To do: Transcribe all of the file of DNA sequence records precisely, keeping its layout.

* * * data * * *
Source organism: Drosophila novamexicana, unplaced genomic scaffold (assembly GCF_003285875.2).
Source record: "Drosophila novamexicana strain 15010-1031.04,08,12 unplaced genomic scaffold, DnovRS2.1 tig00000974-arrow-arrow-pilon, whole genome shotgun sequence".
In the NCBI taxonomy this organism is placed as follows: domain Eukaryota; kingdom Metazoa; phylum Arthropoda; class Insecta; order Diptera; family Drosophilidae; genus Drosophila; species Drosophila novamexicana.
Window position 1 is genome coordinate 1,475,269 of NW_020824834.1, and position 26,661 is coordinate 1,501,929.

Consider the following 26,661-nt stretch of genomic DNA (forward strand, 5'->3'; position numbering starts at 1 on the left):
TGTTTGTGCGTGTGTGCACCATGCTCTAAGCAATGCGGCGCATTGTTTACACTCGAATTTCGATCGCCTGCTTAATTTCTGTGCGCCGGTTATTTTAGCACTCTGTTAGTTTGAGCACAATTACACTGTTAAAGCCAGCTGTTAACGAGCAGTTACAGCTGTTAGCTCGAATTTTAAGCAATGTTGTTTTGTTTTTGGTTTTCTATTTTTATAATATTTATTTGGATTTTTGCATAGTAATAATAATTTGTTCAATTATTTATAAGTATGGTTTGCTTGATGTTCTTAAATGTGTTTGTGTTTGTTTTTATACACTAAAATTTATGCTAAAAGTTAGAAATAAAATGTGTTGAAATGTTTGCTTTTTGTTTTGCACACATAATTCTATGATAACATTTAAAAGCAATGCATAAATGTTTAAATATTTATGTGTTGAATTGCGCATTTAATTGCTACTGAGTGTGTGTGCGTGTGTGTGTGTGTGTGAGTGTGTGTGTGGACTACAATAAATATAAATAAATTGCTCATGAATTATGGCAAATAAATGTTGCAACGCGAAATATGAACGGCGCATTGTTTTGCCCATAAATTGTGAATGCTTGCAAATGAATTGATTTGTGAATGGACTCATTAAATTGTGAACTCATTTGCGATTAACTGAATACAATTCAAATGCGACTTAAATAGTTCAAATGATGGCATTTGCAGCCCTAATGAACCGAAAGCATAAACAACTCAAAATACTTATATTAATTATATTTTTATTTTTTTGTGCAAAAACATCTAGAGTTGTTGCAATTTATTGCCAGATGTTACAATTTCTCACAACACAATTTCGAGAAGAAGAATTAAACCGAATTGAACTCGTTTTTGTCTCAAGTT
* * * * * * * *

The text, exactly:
Source organism: Drosophila novamexicana, unplaced genomic scaffold (assembly GCF_003285875.2).
Source record: "Drosophila novamexicana strain 15010-1031.04,08,12 unplaced genomic scaffold, DnovRS2.1 tig00000974-arrow-arrow-pilon, whole genome shotgun sequence".
In the NCBI taxonomy this organism is placed as follows: domain Eukaryota; kingdom Metazoa; phylum Arthropoda; class Insecta; order Diptera; family Drosophilidae; genus Drosophila; species Drosophila novamexicana.
Window position 1 is genome coordinate 1,475,269 of NW_020824834.1, and position 26,661 is coordinate 1,501,929.

Consider the following 26,661-nt stretch of genomic DNA (forward strand, 5'->3'; position numbering starts at 1 on the left):
TGTTTGTGCGTGTGTGCACCATGCTCTAAGCAATGCGGCGCATTGTTTACACTCGAATTTCGATCGCCTGCTTAATTTCTGTGCGCCGGTTATTTTAGCACTCTGTTAGTTTGAGCACAATTACACTGTTAAAGCCAGCTGTTAACGAGCAGTTACAGCTGTTAGCTCGAATTTTAAGCAATGTTGTTTTGTTTTTGGTTTTCTATTTTTATAATATTTATTTGGATTTTTGCATAGTAATAATAATTTGTTCAATTATTTATAAGTATGGTTTGCTTGATGTTCTTAAATGTGTTTGTGTTTGTTTTTATACACTAAAATTTATGCTAAAAGTTAGAAATAAAATGTGTTGAAATGTTTGCTTTTTGTTTTGCACACATAATTCTATGATAACATTTAAAAGCAATGCATAAATGTTTAAATATTTATGTGTTGAATTGCGCATTTAATTGCTACTGAGTGTGTGTGCGTGTGTGTGTGTGTGTGAGTGTGTGTGTGGACTACAATAAATATAAATAAATTGCTCATGAATTATGGCAAATAAATGTTGCAACGCGAAATATGAACGGCGCATTGTTTTGCCCATAAATTGTGAATGCTTGCAAATGAATTGATTTGTGAATGGACTCATTAAATTGTGAACTCATTTGCGATTAACTGAATACAATTCAAATGCGACTTAAATAGTTCAAATGATGGCATTTGCAGCCCTAATGAACCGAAAGCATAAACAACTCAAAATACTTATATTAATTATATTTTTATTTTTTTGTGCAAAAACATCTAGAGTTGTTGCAATTTATTGCCAGATGTTACAATTTCTCACAACACAATTTCGAGAAGAAGAATTAAACCGAATTGAACTCGTTTTTGTCTCAAGTT